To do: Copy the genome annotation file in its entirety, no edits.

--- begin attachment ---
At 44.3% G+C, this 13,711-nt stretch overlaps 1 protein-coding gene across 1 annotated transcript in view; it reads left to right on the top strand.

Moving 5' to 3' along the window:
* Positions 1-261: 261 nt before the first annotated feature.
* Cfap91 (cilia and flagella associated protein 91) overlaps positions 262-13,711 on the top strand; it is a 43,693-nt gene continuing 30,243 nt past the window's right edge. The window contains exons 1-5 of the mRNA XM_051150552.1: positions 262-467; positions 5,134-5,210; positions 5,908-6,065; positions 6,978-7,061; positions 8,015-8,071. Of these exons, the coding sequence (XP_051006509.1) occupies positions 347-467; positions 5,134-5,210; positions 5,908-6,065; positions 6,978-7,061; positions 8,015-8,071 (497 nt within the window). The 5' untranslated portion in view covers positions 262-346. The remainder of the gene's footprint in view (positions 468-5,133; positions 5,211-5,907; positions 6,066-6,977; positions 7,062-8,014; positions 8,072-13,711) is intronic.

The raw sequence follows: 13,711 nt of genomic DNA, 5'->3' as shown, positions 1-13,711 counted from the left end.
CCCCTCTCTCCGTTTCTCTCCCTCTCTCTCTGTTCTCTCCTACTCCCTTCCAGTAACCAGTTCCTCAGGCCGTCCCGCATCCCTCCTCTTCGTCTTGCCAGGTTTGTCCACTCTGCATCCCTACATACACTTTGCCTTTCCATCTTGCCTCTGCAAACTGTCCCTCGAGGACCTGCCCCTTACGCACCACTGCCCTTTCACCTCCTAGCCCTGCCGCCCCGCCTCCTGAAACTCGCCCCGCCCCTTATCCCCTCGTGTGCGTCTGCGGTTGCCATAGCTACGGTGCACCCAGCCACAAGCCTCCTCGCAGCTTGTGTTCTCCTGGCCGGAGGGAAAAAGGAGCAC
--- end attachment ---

At 44.3% G+C, this 13,711-nt stretch overlaps 1 protein-coding gene across 1 annotated transcript in view; it reads left to right on the top strand.

Moving 5' to 3' along the window:
* Positions 1-261: 261 nt before the first annotated feature.
* Cfap91 (cilia and flagella associated protein 91) overlaps positions 262-13,711 on the top strand; it is a 43,693-nt gene continuing 30,243 nt past the window's right edge. The window contains exons 1-5 of the mRNA XM_051150552.1: positions 262-467; positions 5,134-5,210; positions 5,908-6,065; positions 6,978-7,061; positions 8,015-8,071. Of these exons, the coding sequence (XP_051006509.1) occupies positions 347-467; positions 5,134-5,210; positions 5,908-6,065; positions 6,978-7,061; positions 8,015-8,071 (497 nt within the window). The 5' untranslated portion in view covers positions 262-346. The remainder of the gene's footprint in view (positions 468-5,133; positions 5,211-5,907; positions 6,066-6,977; positions 7,062-8,014; positions 8,072-13,711) is intronic.

The raw sequence follows: 13,711 nt of genomic DNA, 5'->3' as shown, positions 1-13,711 counted from the left end.
CCCCTCTCTCCGTTTCTCTCCCTCTCTCTCTGTTCTCTCCTACTCCCTTCCAGTAACCAGTTCCTCAGGCCGTCCCGCATCCCTCCTCTTCGTCTTGCCAGGTTTGTCCACTCTGCATCCCTACATACACTTTGCCTTTCCATCTTGCCTCTGCAAACTGTCCCTCGAGGACCTGCCCCTTACGCACCACTGCCCTTTCACCTCCTAGCCCTGCCGCCCCGCCTCCTGAAACTCGCCCCGCCCCTTATCCCCTCGTGTGCGTCTGCGGTTGCCATAGCTACGGTGCACCCAGCCACAAGCCTCCTCGCAGCTTGTGTTCTCCTGGCCGGAGGGAAAAAGGAGCAC